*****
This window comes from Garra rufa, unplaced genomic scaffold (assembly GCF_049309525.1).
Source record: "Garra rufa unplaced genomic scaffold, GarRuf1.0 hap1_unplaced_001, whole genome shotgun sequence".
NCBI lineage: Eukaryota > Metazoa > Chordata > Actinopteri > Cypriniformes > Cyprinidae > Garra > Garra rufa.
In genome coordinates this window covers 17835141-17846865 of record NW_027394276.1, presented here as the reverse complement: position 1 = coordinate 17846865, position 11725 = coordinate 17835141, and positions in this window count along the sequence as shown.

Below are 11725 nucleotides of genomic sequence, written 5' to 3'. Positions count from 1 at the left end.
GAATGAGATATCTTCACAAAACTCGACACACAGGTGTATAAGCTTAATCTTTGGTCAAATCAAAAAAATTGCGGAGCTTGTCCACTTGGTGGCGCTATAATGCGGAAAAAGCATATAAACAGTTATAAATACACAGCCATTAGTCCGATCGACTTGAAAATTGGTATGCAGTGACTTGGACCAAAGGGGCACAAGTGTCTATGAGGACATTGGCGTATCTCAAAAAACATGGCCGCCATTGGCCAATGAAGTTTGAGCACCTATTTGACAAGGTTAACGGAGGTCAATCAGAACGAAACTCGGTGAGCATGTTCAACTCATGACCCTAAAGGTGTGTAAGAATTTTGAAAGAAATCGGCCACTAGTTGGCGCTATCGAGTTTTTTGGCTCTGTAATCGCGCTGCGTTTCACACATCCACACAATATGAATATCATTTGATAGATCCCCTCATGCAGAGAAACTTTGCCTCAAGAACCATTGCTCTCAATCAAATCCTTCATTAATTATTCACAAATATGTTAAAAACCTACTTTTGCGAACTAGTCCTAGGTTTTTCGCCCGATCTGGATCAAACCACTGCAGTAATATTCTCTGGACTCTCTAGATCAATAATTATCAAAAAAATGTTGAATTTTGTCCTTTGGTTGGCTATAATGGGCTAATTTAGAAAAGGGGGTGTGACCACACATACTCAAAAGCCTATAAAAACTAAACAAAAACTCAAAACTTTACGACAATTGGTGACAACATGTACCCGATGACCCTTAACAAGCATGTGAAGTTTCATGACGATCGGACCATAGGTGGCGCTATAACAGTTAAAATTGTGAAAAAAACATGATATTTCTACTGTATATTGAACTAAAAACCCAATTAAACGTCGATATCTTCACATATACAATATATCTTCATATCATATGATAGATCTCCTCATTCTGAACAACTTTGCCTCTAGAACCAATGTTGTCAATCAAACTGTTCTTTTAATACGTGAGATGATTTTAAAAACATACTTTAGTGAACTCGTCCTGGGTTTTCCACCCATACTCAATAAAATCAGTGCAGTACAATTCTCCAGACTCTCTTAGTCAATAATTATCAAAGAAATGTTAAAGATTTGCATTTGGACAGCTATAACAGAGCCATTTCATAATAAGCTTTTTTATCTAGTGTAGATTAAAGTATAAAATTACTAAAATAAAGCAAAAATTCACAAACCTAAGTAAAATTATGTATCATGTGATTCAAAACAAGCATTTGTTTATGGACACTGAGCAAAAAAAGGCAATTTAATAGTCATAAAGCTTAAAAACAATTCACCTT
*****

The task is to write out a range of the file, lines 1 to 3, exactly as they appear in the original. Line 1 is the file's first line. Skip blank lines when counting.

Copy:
This window comes from Garra rufa, unplaced genomic scaffold (assembly GCF_049309525.1).
Source record: "Garra rufa unplaced genomic scaffold, GarRuf1.0 hap1_unplaced_001, whole genome shotgun sequence".
NCBI lineage: Eukaryota > Metazoa > Chordata > Actinopteri > Cypriniformes > Cyprinidae > Garra > Garra rufa.